Additional Resources:

Run the code below to load the congress dataframe we will use in this quiz



1. In your own words, describe what a function is and provide one example of how you might use it in a data science.

2. Packages in R can contain many useful functions/commands. If you didn’t know what a certain function did, or how it worked, where within RStudio would you look to learn more / see example code? Where would you look outside RStudio?

3. Write a function that takes a character vector as an argument and returns a character vector containing the first letters of each element in the original vector. To show that it works, test it on the character vector sentence defined below.

sentence <- c('you', 'only', 'understand', 'data', 'if', 'data', 'is', 'tidy')
# your answer here

4. Create your own function which accepts a birthyear vector and returns an approximate current age, then use it on the birthyear column of the congress dataframe to create a new age column with mutate.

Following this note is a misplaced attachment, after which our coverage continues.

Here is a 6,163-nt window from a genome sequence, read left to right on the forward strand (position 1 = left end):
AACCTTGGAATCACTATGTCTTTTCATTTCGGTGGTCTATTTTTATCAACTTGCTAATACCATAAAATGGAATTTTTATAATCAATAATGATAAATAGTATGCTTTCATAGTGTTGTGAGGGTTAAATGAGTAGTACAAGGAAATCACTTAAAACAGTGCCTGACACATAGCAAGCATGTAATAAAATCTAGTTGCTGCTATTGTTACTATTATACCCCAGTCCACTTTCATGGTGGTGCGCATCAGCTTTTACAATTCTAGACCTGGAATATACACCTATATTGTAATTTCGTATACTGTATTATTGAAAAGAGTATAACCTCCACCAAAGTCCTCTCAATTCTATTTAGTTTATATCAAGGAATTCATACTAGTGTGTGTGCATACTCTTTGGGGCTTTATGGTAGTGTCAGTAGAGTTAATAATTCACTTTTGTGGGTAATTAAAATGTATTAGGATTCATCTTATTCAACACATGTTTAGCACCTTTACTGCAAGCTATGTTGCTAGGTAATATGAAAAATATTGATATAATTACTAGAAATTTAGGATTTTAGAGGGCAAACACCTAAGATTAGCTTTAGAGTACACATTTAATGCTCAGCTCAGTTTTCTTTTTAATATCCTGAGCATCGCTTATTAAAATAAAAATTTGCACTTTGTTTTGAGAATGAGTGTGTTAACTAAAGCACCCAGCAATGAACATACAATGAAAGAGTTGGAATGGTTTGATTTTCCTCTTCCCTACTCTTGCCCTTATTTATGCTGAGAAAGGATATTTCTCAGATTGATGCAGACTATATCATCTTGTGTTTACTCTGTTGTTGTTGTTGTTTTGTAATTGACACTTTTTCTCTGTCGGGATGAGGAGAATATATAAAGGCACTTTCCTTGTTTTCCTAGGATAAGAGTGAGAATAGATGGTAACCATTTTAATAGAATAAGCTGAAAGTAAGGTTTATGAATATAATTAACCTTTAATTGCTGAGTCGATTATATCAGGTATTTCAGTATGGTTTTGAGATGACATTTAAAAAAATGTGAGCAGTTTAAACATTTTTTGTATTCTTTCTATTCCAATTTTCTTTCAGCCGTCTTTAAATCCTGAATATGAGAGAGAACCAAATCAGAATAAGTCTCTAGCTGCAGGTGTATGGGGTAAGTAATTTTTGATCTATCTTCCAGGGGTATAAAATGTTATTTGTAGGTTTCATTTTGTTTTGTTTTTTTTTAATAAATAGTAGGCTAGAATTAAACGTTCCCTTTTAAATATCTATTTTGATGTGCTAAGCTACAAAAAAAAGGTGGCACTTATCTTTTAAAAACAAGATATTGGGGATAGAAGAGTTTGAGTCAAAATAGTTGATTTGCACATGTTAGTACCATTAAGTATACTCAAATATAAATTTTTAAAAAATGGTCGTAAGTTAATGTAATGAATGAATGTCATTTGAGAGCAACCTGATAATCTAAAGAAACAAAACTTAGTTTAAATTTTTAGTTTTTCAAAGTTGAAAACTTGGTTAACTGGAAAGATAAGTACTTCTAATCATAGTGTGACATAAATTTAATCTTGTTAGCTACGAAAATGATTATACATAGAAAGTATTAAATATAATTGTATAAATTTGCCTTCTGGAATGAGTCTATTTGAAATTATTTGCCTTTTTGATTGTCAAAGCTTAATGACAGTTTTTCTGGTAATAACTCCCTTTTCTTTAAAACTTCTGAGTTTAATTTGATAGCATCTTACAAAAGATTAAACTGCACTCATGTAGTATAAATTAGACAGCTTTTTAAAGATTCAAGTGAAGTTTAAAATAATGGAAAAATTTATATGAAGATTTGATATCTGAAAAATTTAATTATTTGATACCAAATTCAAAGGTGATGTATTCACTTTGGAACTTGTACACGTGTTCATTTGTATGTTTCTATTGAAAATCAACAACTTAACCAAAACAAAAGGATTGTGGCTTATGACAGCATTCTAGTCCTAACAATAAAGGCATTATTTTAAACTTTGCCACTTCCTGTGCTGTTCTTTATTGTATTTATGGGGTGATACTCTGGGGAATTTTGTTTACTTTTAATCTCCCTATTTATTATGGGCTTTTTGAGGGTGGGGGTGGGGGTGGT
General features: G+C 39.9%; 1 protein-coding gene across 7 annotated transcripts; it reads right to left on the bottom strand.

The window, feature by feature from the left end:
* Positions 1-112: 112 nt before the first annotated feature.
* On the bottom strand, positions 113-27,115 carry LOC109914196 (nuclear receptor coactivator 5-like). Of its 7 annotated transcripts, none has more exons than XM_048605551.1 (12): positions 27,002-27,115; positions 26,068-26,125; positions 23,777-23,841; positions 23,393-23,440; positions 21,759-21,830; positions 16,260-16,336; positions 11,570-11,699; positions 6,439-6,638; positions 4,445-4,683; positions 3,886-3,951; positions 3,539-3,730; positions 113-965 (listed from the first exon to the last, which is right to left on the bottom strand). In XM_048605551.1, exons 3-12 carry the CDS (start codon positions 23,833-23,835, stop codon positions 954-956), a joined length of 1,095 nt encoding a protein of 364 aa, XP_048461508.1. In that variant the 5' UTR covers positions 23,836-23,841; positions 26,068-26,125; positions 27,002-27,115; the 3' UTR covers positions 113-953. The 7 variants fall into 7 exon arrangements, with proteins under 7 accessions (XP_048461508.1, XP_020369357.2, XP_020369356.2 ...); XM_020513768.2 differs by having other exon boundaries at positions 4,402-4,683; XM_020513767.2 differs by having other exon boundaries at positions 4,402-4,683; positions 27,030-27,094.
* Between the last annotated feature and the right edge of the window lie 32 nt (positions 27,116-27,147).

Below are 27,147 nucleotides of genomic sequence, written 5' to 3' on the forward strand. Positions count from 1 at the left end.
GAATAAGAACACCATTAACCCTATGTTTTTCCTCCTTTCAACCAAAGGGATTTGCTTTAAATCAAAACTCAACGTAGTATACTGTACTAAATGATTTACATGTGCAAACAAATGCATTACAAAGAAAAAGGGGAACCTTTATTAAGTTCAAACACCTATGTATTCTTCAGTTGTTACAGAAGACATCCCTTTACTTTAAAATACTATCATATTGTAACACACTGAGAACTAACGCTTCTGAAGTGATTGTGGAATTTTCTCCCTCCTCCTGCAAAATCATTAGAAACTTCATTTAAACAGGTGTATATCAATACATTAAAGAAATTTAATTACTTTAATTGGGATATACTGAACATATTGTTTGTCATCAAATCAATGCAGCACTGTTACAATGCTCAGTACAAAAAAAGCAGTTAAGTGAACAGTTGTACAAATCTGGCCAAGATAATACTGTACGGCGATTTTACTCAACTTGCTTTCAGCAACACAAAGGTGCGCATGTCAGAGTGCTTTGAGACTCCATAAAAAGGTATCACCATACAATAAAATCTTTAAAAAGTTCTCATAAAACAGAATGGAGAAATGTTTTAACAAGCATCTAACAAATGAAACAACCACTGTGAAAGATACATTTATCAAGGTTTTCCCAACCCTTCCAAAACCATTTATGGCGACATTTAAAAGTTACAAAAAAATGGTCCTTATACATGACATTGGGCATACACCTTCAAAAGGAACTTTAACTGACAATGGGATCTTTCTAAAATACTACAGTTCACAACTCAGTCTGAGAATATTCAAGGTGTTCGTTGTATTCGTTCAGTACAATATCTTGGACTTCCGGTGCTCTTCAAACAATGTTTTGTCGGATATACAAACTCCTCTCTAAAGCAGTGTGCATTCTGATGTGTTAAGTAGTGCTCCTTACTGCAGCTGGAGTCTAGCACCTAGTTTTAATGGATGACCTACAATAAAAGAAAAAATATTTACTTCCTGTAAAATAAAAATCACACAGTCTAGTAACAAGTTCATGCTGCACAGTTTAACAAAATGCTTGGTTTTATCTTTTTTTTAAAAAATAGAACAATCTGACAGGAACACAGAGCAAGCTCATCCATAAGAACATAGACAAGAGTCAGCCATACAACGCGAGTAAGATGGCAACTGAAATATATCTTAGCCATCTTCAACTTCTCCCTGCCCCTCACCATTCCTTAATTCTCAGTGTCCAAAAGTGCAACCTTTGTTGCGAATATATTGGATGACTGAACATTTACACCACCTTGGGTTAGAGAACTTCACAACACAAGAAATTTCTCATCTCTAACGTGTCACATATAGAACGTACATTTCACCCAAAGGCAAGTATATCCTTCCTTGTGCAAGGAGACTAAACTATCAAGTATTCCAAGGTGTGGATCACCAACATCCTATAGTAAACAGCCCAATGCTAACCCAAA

Note: functions used inside mutate accept single columns from the original dataframe and return a column or vector of the same size. This is a valuable tool for developing your workflow.

5. Write a function that accepts a date string and returns the day of the week it corresponds to, then use it to create a new column of congress representing the weekday of the birth of each politician using mutate.

6. Write a function that accepts a dataframe with the columns birthday and full_name, and prints the names and ages of the k oldest representatives in congress (i.e. not including senators) using a “for loop”. In this sense, k is an arbitrary number that should be given as an argument to the function - set the default value to be 5. If you use the dataframe as the first argument, you can use the pipe operator (“%>%”) to pass the dataframe directly to the function. Define your function such that you can use it like this: congress %>% print_oldest(3).

7. Starting with the function from the previous question, change it such that if k > 5, it only prints the first 5. Test isusing this code: congress %>% print_oldest(100).

Thanks to Devin Cornell and Taylor Brown for helping to create these quizzes!